During a walk to the next village the local coal lorry passed me, and this prompted me to think about my early life when I grew up in a house with a coal fire. When I returned home after my walk the evening news reported that Britain passed a significant landmark going two full months without burning coal to generate electricity.
A decade ago, about 40 per cent of the country’s electricity came from coal and at midnight on April 9 the last coal generator came off the system. When Britain went into coronavirus lockdown, electricity demand plummeted and the fuel that sparked the industrial revolution here in Britain almost two centuries ago became a thing of the past.
Memories of my early life have flooded back to a life with one fire in the house to keep us all warm. The fire in the living room had to be remade by my Dad each morning which was the coldest time of the day.
This normally took place before myself and my siblings got out of bed and his first task was to remove the old ash from beneath the fire grate (a cast iron grid or basket which held the coal). The grate was raised up to allow air in and to let the ashes fall into a pan, and this pan had to be taken outside and emptied into the dustbin, a process which created clouds of dust. Although most of the ashes did collect in the pan, the space below still needed to be swept out, which made more dust.
My father’s next task was the preparation for a new fire which started with a few sheets of yesterday’s newspaper twisted into single sheets that would burn easily. Next came sticks of firewood or more commonly known as kindlers, that were bought cheaply from our local shop. Finally, some lumps of coal were placed on top of the kindlers along with remnants of coal left from the previous fire. Everything was now ready for the fire to be lit in several places with a match or a rolled piece of newspaper.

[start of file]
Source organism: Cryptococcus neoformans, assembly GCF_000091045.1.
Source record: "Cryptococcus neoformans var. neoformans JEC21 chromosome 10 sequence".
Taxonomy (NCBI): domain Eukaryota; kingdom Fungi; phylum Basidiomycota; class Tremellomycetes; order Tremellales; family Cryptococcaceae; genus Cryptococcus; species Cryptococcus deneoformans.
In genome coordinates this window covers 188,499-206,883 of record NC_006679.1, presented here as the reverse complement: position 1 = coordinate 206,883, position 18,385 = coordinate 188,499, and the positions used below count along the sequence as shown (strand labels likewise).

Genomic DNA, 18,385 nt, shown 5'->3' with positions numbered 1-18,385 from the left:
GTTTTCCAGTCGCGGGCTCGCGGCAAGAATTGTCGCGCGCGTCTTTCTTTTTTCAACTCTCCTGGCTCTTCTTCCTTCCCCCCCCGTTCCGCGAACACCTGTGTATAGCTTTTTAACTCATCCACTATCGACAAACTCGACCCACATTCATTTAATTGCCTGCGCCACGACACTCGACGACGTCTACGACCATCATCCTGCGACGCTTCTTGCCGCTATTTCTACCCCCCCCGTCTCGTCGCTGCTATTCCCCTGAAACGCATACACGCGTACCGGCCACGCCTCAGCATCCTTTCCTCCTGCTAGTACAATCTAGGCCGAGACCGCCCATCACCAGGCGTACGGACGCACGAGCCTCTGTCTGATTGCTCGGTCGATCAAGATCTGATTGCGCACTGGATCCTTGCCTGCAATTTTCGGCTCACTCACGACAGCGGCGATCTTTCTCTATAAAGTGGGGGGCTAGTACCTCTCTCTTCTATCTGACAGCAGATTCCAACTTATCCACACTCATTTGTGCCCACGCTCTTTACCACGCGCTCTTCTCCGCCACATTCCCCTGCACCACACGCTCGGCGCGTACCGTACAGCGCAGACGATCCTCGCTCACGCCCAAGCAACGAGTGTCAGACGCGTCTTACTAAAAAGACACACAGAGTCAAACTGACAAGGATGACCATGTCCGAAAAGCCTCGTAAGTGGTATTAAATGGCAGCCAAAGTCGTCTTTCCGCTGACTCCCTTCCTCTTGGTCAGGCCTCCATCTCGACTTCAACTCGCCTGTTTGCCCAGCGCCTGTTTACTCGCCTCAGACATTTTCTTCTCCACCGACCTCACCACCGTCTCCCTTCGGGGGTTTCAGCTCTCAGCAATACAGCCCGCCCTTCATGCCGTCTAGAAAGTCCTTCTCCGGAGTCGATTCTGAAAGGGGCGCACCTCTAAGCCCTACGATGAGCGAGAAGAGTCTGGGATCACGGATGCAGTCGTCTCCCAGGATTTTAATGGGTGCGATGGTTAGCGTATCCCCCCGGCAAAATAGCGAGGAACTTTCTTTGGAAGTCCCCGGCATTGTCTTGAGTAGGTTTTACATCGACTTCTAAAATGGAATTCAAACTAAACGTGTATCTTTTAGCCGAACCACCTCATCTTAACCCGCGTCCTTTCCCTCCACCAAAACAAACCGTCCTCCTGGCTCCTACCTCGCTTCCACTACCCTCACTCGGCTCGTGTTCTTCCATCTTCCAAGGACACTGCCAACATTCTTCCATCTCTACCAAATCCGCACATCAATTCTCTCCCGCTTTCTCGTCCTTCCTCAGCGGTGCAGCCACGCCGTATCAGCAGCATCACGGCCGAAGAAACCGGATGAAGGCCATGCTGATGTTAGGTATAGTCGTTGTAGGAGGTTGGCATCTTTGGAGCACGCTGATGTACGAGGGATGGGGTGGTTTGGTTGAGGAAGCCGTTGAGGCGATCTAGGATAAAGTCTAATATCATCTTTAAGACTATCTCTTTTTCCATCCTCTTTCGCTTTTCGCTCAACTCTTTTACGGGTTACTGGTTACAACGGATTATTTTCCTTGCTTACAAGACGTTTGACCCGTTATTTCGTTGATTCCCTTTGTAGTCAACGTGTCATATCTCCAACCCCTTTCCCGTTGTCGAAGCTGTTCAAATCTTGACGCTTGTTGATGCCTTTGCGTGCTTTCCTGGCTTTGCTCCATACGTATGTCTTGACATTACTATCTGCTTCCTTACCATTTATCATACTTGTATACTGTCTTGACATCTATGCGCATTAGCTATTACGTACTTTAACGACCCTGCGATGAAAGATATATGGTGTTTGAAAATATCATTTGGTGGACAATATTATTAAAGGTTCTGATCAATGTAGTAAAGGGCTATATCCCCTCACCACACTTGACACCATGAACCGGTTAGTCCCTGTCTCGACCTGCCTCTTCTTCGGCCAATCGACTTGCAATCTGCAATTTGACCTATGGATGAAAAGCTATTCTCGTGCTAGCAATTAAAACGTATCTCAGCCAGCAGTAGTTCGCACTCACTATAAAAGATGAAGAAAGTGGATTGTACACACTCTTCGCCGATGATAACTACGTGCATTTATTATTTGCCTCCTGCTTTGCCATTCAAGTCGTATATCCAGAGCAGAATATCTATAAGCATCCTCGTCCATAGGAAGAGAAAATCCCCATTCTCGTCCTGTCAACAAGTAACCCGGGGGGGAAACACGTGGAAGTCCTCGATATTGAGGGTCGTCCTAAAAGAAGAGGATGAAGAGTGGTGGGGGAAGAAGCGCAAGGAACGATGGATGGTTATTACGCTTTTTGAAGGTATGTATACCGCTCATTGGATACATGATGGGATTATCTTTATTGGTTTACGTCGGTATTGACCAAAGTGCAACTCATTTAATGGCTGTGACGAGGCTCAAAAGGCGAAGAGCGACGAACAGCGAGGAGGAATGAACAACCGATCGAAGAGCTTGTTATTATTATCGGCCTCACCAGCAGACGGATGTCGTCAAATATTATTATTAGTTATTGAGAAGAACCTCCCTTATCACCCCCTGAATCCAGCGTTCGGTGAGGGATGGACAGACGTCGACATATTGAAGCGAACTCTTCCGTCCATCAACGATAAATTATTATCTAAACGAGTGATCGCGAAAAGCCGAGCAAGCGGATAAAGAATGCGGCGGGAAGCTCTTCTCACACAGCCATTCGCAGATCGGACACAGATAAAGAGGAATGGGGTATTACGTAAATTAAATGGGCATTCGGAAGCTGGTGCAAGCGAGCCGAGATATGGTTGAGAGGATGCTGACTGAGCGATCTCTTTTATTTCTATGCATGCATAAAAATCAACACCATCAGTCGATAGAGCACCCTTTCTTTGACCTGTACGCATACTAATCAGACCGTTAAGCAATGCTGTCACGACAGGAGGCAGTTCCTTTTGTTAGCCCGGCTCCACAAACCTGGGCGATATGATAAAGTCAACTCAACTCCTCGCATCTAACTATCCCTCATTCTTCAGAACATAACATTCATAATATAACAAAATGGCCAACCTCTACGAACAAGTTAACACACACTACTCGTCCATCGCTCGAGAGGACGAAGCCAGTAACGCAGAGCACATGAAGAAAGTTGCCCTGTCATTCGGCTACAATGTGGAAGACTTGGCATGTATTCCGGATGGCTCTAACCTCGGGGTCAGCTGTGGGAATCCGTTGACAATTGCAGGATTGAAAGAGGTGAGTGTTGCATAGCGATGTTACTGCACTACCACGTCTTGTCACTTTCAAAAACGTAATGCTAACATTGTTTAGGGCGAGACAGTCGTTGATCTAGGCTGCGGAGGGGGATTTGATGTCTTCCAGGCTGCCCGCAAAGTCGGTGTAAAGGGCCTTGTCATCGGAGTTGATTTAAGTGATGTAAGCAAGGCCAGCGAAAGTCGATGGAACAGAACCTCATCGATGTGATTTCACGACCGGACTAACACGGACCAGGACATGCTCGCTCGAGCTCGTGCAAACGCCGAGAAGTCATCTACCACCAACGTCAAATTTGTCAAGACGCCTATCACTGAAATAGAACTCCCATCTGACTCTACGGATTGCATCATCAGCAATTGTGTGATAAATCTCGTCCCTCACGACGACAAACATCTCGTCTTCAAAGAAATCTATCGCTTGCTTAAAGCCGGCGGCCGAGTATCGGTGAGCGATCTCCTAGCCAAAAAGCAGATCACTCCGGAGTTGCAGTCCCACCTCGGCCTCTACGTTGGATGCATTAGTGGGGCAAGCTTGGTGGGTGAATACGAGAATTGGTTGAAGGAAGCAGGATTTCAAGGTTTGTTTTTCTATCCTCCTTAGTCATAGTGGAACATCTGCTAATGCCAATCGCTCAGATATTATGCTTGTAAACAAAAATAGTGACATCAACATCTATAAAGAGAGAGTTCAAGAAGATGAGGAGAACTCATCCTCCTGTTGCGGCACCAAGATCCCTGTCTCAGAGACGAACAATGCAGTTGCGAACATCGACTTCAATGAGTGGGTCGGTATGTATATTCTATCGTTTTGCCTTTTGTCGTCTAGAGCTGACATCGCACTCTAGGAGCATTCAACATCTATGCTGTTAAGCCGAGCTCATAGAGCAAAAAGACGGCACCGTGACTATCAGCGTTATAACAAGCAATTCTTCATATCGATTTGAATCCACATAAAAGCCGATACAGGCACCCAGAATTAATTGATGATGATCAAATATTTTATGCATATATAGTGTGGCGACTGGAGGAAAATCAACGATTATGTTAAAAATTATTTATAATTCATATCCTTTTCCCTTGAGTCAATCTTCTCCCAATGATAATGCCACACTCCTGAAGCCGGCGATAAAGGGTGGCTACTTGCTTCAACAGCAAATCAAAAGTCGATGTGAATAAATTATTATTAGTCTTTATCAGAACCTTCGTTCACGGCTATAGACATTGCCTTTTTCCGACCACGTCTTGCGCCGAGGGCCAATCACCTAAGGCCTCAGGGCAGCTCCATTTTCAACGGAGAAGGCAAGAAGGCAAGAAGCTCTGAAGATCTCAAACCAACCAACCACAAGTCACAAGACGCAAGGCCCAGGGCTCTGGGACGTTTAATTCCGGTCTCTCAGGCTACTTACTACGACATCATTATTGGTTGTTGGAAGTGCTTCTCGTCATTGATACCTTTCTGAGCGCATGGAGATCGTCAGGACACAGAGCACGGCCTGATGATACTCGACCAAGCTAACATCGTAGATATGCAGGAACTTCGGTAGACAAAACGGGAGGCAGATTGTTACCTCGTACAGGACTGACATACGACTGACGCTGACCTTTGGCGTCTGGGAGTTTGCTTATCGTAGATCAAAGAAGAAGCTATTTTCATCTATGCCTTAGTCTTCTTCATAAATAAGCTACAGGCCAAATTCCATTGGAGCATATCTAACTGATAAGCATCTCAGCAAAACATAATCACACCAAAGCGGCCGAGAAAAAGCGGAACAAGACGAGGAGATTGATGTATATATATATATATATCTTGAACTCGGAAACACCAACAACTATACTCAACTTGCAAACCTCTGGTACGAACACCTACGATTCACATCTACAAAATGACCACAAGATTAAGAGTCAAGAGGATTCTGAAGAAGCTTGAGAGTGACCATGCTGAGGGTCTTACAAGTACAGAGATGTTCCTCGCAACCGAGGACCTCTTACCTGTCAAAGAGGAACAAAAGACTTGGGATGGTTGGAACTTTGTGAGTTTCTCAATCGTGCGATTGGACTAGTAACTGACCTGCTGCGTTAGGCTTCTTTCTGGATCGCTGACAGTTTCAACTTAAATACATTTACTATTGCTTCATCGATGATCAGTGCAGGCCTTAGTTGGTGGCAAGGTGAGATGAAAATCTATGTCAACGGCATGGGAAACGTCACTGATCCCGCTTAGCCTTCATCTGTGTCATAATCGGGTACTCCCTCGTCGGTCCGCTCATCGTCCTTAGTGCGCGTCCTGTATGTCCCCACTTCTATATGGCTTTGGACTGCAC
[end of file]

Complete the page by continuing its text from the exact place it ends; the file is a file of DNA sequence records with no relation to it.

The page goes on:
In winter having a bath was a real ordeal. Bathrooms were ice boxes with no heating and cold linoleum covered floors. At the rear of the living room fire was a back boiler that produced limited amounts of hot water. As a result, baths were always in shallow water with most of your body exposed to the cold bathroom air. Those exposed bits, especially knees and shoulders were freezing requiring water to be splashed over them to keep away frostbite.
After the bath and a quick rub down there was a dash downstairs wrapped in a towel to warm up before getting into your pyjamas ready for bed. Before it was time for bed my Mum inserted rubber hot water bottles filled with roasting hot water under the bedclothes and after a goodnight kiss a mad dash took place up the stairs to get under the bedsheets.
In the modern well insulated homes of today with central heating there is no need to worry about leaving the living room as the whole house is now heated. No more ice on the inside of the windows in the morning and no more dirt and soot requiring regular cleaning each day as part of the many household chores.
The good old days?